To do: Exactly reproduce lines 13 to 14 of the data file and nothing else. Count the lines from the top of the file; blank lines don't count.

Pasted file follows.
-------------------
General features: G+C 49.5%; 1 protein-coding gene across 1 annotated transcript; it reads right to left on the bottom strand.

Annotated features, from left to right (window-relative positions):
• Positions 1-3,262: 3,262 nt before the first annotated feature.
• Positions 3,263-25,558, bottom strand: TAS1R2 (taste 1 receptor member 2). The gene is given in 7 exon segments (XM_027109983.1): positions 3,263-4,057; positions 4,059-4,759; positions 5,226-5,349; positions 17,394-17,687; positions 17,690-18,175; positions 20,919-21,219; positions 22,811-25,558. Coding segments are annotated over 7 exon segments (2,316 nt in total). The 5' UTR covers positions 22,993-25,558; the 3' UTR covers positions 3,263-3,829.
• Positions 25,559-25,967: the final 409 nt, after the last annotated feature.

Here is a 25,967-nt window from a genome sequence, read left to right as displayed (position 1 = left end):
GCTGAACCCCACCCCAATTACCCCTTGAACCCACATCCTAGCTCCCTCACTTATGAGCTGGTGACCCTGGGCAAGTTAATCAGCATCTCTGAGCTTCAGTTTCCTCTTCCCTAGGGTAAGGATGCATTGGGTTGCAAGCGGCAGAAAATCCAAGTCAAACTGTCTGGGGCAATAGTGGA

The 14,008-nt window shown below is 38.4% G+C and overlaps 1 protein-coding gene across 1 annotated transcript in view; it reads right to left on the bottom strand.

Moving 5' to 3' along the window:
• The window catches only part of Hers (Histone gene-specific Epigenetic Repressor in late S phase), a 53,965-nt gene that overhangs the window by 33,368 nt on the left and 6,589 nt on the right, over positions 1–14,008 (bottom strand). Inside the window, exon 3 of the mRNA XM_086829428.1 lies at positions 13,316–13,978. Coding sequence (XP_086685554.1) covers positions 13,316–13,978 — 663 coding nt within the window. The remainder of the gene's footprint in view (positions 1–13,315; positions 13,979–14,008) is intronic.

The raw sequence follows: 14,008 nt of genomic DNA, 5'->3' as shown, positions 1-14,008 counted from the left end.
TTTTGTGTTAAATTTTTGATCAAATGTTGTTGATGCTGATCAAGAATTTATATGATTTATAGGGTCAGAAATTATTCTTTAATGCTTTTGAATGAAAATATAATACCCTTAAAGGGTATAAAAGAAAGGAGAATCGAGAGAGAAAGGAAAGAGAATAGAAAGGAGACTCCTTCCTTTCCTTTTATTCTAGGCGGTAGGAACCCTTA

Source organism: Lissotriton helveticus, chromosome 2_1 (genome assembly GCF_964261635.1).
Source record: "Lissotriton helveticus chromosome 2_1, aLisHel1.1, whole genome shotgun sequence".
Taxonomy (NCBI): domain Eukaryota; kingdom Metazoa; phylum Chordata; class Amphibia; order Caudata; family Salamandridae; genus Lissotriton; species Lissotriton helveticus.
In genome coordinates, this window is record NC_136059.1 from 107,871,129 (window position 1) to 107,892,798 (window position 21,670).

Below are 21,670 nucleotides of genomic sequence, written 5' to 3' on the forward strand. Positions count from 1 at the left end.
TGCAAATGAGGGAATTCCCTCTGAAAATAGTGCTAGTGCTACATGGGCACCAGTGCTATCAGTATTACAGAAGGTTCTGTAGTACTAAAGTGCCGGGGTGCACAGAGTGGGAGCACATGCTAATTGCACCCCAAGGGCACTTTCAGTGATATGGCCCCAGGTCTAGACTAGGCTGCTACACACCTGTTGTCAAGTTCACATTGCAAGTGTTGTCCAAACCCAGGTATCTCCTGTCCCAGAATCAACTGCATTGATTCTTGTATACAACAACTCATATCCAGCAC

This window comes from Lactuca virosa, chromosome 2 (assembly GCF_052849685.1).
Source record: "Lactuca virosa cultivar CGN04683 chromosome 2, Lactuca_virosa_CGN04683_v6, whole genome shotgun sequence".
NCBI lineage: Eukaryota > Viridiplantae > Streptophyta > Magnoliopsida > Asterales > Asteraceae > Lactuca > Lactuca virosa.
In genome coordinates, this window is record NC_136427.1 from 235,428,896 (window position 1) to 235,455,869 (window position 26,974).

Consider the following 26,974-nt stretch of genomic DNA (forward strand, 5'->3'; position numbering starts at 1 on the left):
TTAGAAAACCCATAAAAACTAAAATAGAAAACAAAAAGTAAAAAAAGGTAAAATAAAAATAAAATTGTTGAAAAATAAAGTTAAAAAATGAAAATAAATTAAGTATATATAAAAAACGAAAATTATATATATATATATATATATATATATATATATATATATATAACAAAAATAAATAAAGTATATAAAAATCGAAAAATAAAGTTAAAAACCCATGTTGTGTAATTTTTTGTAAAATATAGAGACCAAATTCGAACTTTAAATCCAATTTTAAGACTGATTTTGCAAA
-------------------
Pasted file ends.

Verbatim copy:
Source organism: Lissotriton helveticus, chromosome 2_1 (genome assembly GCF_964261635.1).
Source record: "Lissotriton helveticus chromosome 2_1, aLisHel1.1, whole genome shotgun sequence".